t win

Will Cam Newton’s race become an issue in Boston if the Patriots don’t win?

Sports Pulse: While the NFL is moving in the right direction will individual teams follow? USA TODAY

New England Patriots quarterback Cam Newton likely isn’t considering the question, the question others are thinking about, the question that involves race, sports and Boston, three components that often combine into a toxic potion.

Newton may not be thinking about it, but others are, and the question goes like this: If Newton’s tenure in New England falters, will Patriots fans see Newton as solely a failed quarterback, or because of Boston’s historically ugly racial dynamics, will he be viewed as a failed Black quarterback?

NFL players, several team officials across the NFL and even some in the league office have wondered what it would be like for Newton playing in one of the more racially hostile environments for African American athletes in the country. The concern wasn’t just how his initial reception would go with fans, but also how they’d react if the Patriots failed to make the playoffs.

Some of those same people say they are holding their breath now watching Newton, and hoping the extremism other athletes of color faced in Boston doesn’t happen to him as the Patriots may miss the postseason for the first time since 2008.

New England Patriots quarterback Cam Newton (1) runs the ball against the Baltimore Ravens during the first quarter at Gillette Stadium. (Photo: David Butler II-USA TODAY Sports)

The Patriots are 4-6 and Newton, who missed one game after the NFL placed him on the reserve/COVID-19 list, continues to struggle in the passing game. He has four touchdown passes and seven interceptions on the season. Newton does have nine rushing scores.

If you think the question is unfair, hysterics, or too hypothetical, you haven’t paid attention to what’s been happening in Boston for decades. Not just the distant past, either, but now.

Boston Celtics great Bill Russell spoke in August about the racial abuse he endured as a player. Years after Russell, another Celtics player, Marcus Smart, detailed numerous racist incidents he experienced, including being called a racial slur right outside the team’s home arena. The Red Sox were forced to apologize to Baltimore Orioles center fielder Adam Jones in 2017 after fans hurled racist slurs and peanuts at him during a game.

Boston Celtics’ Marcus Smart wrote in a column for the Players’ Tribune that he was called a racial slur by a white woman outside the TD Garden in Boston. (AP Photo/Mark J. Terrill) (Photo: The Associated Press)

The incidents of racism in Boston sports got so bad, and so numerous, the Boston Globe’s Spotlight investigative team examined the history of racism and slurs directed at athletes of color. Boston’s racism was even part of “Saturday Night Live” in 2017.

“I always worry that with (Newton), if it doesn’t work out, some fans in Boston will say, ‘See, you shouldn’t have wasted money on that Black quarterback,’” said Saida Grundy, an assistant professor of sociology and African American studies at Boston University, and member of the school’s Center for Antiracist Research.

Courtney Cox, a professor of race and sports at the University of Oregon, compared Newton’s potential situation to that of European soccer players like “(Karim) Benzema who say, ‘When I score, I’m French. When I don’t, I’m an Arab.’ I think (Romelu) Lukaku and (Mesut) Ozil have said similar things (with) winning as a means of full acceptance and citizenship and losing, as relegation to, ‘Other.’ The racial history of the quarterback position, coupled with Boston’s history, seemingly compound that potential rhetoric.”

“Black quarterbacks are still judged differently, often harsher,” said Kenneth Shropshire, the CEO of Arizona State University’s Global Sports Institute, and author of In Black and White: Race and Sports in America. “In (Newton’s) case you can’t overlook the history of Boston.”

Grundy said she believes that Boston’s racial history is so problematic, it’s possible Newton got “the talk.”

“I think a lot of Black people when it comes to Boston have had ‘the talk,’” said Grundy. “When you’re Black and move to Boston you get ‘the talk’ about where you can go safely, where you can’t, the sundown parts of town. We all get that talk. I’m sure (Newton) got it, too.”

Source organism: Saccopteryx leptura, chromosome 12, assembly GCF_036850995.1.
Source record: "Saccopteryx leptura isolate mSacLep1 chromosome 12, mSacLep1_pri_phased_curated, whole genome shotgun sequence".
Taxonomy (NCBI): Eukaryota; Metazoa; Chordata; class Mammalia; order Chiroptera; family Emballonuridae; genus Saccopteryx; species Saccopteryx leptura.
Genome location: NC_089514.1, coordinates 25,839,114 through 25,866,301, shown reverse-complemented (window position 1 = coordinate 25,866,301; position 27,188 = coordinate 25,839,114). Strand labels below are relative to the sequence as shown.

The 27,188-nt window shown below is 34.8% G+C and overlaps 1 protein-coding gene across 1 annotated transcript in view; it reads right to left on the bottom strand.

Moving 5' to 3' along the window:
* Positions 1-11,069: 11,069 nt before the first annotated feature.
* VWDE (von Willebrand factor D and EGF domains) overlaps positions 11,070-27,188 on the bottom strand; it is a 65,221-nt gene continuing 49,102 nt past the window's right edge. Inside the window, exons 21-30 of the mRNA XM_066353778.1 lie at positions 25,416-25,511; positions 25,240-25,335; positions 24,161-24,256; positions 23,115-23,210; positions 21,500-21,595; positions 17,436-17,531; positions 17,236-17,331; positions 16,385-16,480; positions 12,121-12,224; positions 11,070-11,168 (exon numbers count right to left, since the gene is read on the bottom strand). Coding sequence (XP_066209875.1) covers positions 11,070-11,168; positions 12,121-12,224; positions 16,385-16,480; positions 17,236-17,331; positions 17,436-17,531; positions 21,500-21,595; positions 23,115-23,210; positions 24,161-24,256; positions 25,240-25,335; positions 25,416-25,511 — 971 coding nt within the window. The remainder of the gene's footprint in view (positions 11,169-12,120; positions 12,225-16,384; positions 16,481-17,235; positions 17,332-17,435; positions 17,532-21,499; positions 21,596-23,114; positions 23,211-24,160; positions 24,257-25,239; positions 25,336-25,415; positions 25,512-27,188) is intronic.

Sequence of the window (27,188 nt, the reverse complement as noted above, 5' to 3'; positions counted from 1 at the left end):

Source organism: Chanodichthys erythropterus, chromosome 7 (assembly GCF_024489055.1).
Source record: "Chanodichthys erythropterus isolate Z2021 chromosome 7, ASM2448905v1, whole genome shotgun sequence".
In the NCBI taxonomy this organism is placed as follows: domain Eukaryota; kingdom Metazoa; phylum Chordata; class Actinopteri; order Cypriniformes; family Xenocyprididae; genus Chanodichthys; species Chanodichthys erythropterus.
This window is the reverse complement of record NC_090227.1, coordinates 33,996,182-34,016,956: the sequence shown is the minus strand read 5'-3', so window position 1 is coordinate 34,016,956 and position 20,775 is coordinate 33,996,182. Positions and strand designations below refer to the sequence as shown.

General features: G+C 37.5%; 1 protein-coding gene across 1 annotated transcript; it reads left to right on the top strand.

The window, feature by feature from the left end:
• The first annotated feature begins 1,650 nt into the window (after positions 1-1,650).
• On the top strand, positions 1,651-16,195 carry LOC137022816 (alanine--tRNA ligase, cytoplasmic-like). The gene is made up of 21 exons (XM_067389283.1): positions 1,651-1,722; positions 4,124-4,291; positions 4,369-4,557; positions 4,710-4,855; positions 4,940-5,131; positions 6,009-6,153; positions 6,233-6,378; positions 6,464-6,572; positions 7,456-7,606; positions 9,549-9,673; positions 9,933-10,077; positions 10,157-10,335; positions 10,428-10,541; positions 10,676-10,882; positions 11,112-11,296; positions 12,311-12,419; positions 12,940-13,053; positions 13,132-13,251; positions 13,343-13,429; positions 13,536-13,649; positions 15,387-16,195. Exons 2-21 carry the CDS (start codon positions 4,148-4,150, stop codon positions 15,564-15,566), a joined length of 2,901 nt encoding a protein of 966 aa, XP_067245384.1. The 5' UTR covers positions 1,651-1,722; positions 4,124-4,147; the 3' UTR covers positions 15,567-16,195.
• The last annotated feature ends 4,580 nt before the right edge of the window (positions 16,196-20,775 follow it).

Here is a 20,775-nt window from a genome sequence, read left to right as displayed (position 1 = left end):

If it wasn’t hard enough to be a Black quarterback in Boston, Newton follows Tom Brady, winner of six Super Bowls and three Most Valuable Player awards, and is the greatest quarterback of all time.

After nine Super Bowl appearances, nine conference championships and 17 AFC East titles since 2001, the Patriots are in third place in the division. They are only ahead of the 0-10 Jets. A depleted roster is one reason while Newton’s at-times subpar play is another.

In an October game against San Francisco he threw for 98 yards and tossed three interceptions. For much of the season Newton has hovered near the bottom of the rankings in passing yards, completions, and throwing accuracy.

He’s still Cam Newton. He’s still electric and dangerous. It’s also possible the Patriots can make a serious run, and shock everyone by making the playoffs.

Still, what’s clear is the way New England runs its offense may not be sustainable and usually, in these instances, when things go bad the quarterback gets the blame, despite other reasons for the Patriots’ mediocrity.

Which brings us back to the question: If the Patriots can’t rescue their season, will his Blackness become part of the equation with Boston fans and others?

Meanwhile, inside the Patriots’ locker room, he’s immensely respected. Patriots offensive coordinator Josh McDaniels said on Nov. 17 during a video conference with reporters that Newton is “a tremendous example of what a leader is supposed to be.”

“Cam, he’s never wavered from his work ethic, from his attitude, from the way he approaches practice, the effort he gives on a daily basis,” McDaniels said via the Boston Herald. “Whether it be a meeting, a film session, a walkthrough, or any part of what we’re doing on the field, he is unselfish, he is accountable for any mistake he makes, he’s incredibly honest. Communication with Cam is exactly the kind of communication you’re looking for when you’re a coach. You ask a question, you get an honest response. If you made a mistake, he’ll tell you what it was, which again, there’s no better example for younger players, than to see a guy do that.”

Yet outside of New England others around the league watch Newton, wondering how he’ll be treated by fans if the team doesn’t make the postseason, with one eye focused on Newton, and the other on Boston’s history.

If Cam Newton’s tenure in New England falters, will Patriots fans see Newton as solely a failed quarterback, or a failed Black quarterback?